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Opinion
Thursday Apr 27, 2017
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No ordinary Joint Investigation Team

No ordinary Joint Investigation Team

On April 20, the Supreme Court of Pakistan announced its promised decision. In a 540-page verdict, about the Panama papers case, it ordered the formation of a Joint Investigation Team (JIT) to probe the prime minister and his family.

Now, this is no ordinary probe. Nor is this an ordinary team. For the first time, in the history of Pakistan, a JIT will investigate the prime minister, the leader of the country, under directives from the apex court.

Joint Investigation Teams in the past have been formed only to look into criminal cases.

This team will be made up of six members. Out of which, two will be appointed by the country’s financial regulators - the State Bank and the Security Exchange Commission of Pakistan.

It is unusual for the court to use the term ‘white-collar crime’ and to arbitrate over matters of money laundering and financial crime. This is indeed a historic undertaking.

According to the National Accountability Ordinance white-collar crime is described as such:

1. Holders of public office, which includes public servants in section 21 of Pakistan penal code 1860. (President of Pakistan, Governor of Province, Prime Minister, Chairmen Senate, Federal and Provincial Minister/Speaker Deputy Speaker and all government Officials, members of Armed Forces of Pakistan, Public Corporations, Banks, Financial Institutions etc.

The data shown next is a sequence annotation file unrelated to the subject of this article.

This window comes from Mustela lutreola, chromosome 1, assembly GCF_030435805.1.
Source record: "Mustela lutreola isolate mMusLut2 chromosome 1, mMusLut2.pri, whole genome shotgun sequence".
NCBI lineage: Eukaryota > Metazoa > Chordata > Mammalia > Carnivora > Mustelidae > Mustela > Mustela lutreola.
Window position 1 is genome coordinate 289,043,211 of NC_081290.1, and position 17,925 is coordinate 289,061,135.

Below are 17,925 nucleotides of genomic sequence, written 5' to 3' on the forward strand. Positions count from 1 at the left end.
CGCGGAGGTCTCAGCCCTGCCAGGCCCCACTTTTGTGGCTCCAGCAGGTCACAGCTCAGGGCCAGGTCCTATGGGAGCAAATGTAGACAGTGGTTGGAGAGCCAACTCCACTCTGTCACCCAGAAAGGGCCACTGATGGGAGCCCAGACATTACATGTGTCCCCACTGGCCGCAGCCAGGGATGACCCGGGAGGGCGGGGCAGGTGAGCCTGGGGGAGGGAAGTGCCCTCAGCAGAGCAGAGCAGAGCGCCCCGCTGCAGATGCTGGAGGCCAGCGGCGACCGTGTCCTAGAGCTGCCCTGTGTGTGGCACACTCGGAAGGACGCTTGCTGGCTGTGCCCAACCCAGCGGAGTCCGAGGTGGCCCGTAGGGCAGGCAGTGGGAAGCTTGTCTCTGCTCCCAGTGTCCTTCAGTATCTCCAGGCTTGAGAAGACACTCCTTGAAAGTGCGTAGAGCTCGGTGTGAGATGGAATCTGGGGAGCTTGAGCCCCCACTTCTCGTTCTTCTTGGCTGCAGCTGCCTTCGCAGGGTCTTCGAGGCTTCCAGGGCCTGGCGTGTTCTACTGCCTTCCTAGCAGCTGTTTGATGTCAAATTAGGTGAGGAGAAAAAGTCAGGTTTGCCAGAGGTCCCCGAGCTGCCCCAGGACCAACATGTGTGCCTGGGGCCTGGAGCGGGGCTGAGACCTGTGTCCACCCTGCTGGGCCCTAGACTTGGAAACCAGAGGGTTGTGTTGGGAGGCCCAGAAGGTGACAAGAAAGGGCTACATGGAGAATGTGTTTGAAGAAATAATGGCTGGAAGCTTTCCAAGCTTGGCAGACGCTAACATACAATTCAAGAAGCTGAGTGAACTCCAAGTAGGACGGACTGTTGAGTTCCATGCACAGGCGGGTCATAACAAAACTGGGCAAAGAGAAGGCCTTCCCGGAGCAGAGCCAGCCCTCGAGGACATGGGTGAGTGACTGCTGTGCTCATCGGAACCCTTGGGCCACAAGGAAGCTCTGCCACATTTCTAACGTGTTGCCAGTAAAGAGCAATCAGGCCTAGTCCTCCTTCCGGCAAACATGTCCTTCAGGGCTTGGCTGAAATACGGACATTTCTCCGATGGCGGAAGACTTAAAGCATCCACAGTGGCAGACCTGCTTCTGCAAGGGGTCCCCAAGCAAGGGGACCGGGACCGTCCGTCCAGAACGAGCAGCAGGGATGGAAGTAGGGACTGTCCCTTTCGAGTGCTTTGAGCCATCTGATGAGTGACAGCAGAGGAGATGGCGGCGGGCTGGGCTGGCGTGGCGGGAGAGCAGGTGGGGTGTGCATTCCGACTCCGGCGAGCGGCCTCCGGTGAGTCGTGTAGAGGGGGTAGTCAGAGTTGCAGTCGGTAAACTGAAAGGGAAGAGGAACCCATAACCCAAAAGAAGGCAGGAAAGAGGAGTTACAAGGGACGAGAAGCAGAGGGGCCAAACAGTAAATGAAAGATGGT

2. A person, as in the case of a company or body corporate, the sponsor, chairman, chief executive, Managing Director, Elected directors, whatever name called.

White-collar financial crimes in Pakistan have involved senior civil or uniformed bureaucrats, the political elites and members of the law-enforcement agencies. To date, no one has been indicted. Primarily because proving them in a court of law is an extremely difficult task. Cases of corruption and fraud have been brought up against former president Asif Ali Zardari, a former bureaucrat Usman Farooqi, an ex-navy officer Admiral (retd) Mansoor ul Haq, amongst others. None were ever proven.

Finding evidence of suspected pilfering of large sums of money by the prime minister will be a tall task. Nawaz Sharif and his sons, Hassan and Hussain Nawaz, have been ordered by the court to appear before the JIT, when required, to answer questions about their acquired assets or any interest which maybe disproportionate to their known means of income.

Is the court setting a new precedent? Will it provide future lessons for financial regulators pursuing white-collar crimes? Nothing is certain as of now. But Justice Wajihuddin Ahmed, a former justice of the Supreme Court, has an interesting take. Talking to Geo News, after the verdict, he said that accountability is important to control bad governance and the misuse of powers, by all, including the prime minister. “The government and others need to concede to the competence of the court to decide on matters of accountability,” he added.

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